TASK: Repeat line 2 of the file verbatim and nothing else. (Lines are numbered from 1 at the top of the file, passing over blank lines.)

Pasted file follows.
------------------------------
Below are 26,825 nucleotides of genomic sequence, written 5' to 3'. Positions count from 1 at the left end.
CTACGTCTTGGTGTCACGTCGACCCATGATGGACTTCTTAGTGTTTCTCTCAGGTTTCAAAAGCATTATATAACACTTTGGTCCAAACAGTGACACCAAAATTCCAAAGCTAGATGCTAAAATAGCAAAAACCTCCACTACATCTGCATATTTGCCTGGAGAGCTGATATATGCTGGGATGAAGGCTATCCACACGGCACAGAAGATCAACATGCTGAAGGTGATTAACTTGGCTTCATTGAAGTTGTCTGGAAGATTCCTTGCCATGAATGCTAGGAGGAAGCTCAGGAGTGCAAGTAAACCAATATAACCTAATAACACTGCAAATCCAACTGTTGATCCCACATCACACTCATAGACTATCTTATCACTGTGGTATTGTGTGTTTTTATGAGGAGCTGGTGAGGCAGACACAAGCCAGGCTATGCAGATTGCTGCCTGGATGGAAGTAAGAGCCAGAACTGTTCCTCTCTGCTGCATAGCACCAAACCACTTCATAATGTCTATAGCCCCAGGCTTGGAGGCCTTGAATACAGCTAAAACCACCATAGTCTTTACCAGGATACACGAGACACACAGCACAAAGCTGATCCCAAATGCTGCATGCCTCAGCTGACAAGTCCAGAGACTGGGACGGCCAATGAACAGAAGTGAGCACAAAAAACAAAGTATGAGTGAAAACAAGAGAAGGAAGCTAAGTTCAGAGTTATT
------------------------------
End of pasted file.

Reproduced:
CTACGTCTTGGTGTCACGTCGACCCATGATGGACTTCTTAGTGTTTCTCTCAGGTTTCAAAAGCATTATATAACACTTTGGTCCAAACAGTGACACCAAAATTCCAAAGCTAGATGCTAAAATAGCAAAAACCTCCACTACATCTGCATATTTGCCTGGAGAGCTGATATATGCTGGGATGAAGGCTATCCACACGGCACAGAAGATCAACATGCTGAAGGTGATTAACTTGGCTTCATTGAAGTTGTCTGGAAGATTCCTTGCCATGAATGCTAGGAGGAAGCTCAGGAGTGCAAGTAAACCAATATAACCTAATAACACTGCAAATCCAACTGTTGATCCCACATCACACTCATAGACTATCTTATCACTGTGGTATTGTGTGTTTTTATGAGGAGCTGGTGAGGCAGACACAAGCCAGGCTATGCAGATTGCTGCCTGGATGGAAGTAAGAGCCAGAACTGTTCCTCTCTGCTGCATAGCACCAAACCACTTCATAATGTCTATAGCCCCAGGCTTGGAGGCCTTGAATACAGCTAAAACCACCATAGTCTTTACCAGGATACACGAGACACACAGCACAAAGCTGATCCCAAATGCTGCATGCCTCAGCTGACAAGTCCAGAGACTGGGACGGCCAATGAACAGAAGTGAGCACAAAAAACAAAGTATGAGTGAAAACAAGAGAAGGAAGCTAAGTTCAGAGTTATT